The meetings each featured a global overview presentation by the IPU Centre for Innovation in Parliament based on the ongoing survey which forms part of the IPU campaign Parliaments in a time of pandemic; followed by brief updates from the hub parliaments which provided more details on: the current status of parliamentary activity, including plenary and committee meetings; whether remote working and meeting solutions were deployed; how remote voting was handled; and how the legal framework for parliaments facilitated the above. The meetings were concluded with rich Q&A segments.

Some of the highlights of these meetings include:

  1. The disruption brings a tremendous opportunity to innovate. Parliamentary leaders are more than ever engaged in discussing innovation and are increasing their familiarity with digital issues.
  2. Most parliaments are faced with the same challenge of maintaining parliamentary business and implementing solutions for remote working and meeting. Many parliament IT teams are in one or more of the following stages of platform evaluation, procurement, testing and developing operating procedures; integrating of additional parliamentary meeting functionality (e.g. attendance, voting, speaking order, time management); and reviewing /amending standing orders.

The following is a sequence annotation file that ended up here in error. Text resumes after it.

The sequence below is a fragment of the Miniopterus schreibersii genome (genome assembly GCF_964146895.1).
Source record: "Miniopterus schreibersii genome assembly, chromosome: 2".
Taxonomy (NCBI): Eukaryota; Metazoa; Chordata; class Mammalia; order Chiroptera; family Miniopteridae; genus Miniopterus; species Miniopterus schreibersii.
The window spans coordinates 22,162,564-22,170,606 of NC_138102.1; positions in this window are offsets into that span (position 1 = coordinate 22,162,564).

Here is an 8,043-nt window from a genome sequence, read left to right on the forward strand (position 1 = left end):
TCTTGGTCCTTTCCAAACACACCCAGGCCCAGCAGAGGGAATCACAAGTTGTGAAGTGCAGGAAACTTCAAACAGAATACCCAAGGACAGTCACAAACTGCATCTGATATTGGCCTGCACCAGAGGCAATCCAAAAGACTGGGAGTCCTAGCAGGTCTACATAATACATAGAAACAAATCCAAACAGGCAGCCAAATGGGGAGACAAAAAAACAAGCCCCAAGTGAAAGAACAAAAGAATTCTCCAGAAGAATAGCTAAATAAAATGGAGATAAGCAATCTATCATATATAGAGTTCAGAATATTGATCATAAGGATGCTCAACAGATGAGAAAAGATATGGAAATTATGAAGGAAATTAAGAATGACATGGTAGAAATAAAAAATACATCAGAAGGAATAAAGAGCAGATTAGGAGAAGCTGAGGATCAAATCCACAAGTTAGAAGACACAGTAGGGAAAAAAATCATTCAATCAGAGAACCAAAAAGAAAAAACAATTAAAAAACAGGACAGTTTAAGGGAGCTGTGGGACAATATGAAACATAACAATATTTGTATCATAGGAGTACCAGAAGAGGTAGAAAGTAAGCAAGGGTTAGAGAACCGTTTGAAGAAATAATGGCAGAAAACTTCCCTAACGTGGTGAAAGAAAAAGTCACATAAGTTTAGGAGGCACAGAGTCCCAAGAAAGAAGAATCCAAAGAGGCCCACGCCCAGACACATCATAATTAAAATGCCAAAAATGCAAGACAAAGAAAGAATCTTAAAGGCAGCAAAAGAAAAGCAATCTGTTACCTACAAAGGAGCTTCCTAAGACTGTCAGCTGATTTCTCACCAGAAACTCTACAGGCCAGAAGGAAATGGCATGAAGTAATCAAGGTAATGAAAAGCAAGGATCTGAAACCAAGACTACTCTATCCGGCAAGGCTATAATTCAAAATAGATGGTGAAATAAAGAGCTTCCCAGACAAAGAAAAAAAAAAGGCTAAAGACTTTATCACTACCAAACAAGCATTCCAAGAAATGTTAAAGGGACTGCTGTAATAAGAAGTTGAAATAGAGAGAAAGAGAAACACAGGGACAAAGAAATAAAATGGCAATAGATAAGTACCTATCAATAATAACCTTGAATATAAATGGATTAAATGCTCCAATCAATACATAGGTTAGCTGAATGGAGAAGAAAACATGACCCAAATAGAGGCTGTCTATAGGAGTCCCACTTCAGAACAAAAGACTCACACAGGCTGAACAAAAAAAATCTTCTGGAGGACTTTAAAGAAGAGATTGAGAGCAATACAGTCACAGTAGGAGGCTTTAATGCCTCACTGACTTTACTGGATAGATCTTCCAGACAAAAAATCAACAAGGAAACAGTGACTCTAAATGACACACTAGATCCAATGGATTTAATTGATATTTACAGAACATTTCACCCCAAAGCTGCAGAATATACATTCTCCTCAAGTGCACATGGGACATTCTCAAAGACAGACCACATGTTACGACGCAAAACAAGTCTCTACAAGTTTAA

3. There are many common solutions being trialed and implemented. Remote working platforms like MS Teams and Zoom are top choice, but others such as Cisco WebEx, Jitsi are also being trialed. 
  4. Inclusiveness is high on the agenda: in both regions there are MPs that need to connect from remote areas where internet connectivity is suboptimal. Parliaments are trying to work around this by offering better voice and data packages. Others are resorting to the hybrid model where the lesser connected MPs do come to parliament and sit in smaller distributed rooms to respect social distancing, and others participate in meetings from their homes (e.g. in capital and bigger cities). The meetings are however conducted via videoconferencing.